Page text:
ANTONY: Absolutely. We have done just that. In fact, we just issued an epistle to our people encouraging them to contact their political representatives in Congress and their political leaders on the state level and the local level, to use every bit of influence that they have to try and encourage the necessary actions that should be taken in order to encourage the withdrawal of troops from the Crimean region and that the region be left intact as a part of a united Ukraine.
We've also called upon all of the Orthodox leaders throughout the world. His All Holiness Patriarch Bartholomew of the - under whose jurisdiction we lie - has issued a strong message of prayer for the people of Ukraine. And I prayed specifically for the peace of the nation and that everyone there can show as much restraint as possible during these difficult times. Strangely enough, though, one of the possible benefits out of this may be a chance for the divided church in Ukraine to reunite itself into one single Orthodox Church there.
MARTIN: Father Victor, what about you? Do you feel called upon to weigh in on specific matters of territory or what the secular authorities in the U.S. should be doing? And if so, to what end?
POTAPOV: Well, no, not really. What I'm hearing from my parishioners, who are from Ukraine, they just hope that there's no bloodshed. They hope and pray that after the tensions die down the people will be given the opportunity to choose, to decide for themselves.
MARTIN: Can I ask you, Father Victor, about the whole question of Putin's argument to the world community about why it is that troops - and he's still denying that these are Russian troops in Crimea, by the way. He says that this is a self-defense force - and I think it is known that the American authorities and most of the other international leaders do not credit that - but his argument is that Russian speakers or people who identify as Russian in Crimea are under threat. And I wonder if you could speak to that? Do you have any information that that is so - or what are you being told or what people with relatives are being told to that effect?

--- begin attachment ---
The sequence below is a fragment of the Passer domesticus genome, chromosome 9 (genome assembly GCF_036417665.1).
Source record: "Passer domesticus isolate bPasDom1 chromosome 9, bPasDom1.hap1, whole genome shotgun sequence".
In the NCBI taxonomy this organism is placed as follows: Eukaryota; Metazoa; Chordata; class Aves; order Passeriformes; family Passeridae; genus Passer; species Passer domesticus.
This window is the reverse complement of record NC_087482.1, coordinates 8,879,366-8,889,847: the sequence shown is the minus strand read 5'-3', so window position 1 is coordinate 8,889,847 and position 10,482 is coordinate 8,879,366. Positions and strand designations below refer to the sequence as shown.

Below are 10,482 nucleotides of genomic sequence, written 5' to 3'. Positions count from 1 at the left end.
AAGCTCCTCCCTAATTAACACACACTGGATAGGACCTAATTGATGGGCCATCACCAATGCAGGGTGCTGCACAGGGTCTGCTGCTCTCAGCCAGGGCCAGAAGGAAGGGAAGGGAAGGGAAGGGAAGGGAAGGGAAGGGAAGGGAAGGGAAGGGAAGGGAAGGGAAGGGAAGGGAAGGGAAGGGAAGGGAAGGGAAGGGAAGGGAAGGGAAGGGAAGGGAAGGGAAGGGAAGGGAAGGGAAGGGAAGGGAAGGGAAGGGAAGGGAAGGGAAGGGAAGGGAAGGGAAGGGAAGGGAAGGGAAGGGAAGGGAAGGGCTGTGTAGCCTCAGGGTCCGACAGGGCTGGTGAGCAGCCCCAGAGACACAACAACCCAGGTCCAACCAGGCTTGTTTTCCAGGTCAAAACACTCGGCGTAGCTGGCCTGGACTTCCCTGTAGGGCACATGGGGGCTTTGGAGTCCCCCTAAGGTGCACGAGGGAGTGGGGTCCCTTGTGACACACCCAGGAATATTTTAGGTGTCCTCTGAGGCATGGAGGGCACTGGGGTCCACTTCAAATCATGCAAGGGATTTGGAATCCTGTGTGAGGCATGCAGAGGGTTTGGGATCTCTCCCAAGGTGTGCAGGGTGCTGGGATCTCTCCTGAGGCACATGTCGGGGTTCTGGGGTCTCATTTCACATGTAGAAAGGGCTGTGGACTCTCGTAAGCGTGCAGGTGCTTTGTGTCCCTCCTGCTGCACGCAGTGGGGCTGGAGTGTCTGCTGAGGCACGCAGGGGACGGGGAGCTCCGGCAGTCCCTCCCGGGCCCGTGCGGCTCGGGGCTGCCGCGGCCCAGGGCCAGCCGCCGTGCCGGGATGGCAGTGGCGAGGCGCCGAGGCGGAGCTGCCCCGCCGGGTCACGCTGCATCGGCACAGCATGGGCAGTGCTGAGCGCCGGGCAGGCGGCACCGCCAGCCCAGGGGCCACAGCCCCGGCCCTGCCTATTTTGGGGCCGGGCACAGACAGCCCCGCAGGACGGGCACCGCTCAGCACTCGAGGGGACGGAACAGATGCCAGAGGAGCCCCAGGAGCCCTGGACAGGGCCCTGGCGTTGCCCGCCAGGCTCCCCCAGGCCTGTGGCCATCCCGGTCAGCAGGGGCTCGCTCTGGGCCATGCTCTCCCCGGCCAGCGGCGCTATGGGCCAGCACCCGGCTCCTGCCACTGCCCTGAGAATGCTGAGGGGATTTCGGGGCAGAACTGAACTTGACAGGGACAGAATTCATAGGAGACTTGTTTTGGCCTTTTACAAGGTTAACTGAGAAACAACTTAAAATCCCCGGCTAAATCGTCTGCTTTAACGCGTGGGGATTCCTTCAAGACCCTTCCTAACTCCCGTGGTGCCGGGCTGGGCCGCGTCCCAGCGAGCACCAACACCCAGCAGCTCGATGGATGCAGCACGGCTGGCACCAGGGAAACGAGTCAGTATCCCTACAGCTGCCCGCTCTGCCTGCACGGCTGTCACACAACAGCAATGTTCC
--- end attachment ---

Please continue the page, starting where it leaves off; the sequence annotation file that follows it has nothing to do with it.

POTAPOV: Well, I think that possibly, you know, Russian television has a big role to play here because I watch what's going on on Russian television. There's a lot of - well, hysteria, if you will. And of course, it's a matter of fact that a small minority from Western Ukraine, some political parties who hold ultranationalists views, are very Russophobic. And the first day after the so-called revolution, they passed a law to ban the Russian language as a second official language of Ukraine, which was a great provocation. And there are a lot of Russians who are afraid. That may be overblown, I don't know. But nonetheless, that is taking place. So - I mean, I think maybe to a certain extent, the Russian government exploited that fear, but the fear is there nonetheless.
MARTIN: Metropolitan, thoughts about this?
ANTONY: I think you're correct on that, Father. There are, unfortunately, radical groups on both sides. There are many in the eastern portions of Ukraine, particularly in the Crim (ph). There are a number of ultra-Russian nationalists also who are Ukrainian-phobic, and it's a two-way street unfortunately. But I think eventually those elements will be out of the picture. With regard to the parliament, the Verkhovna Rada taking the decision to remove Russian as the legal language of the country. They almost immediately recognized their mistake, and we were among the first who responded to that. And, my - for heaven sakes, the - half the people on the Maidan were only Russian-speaking people.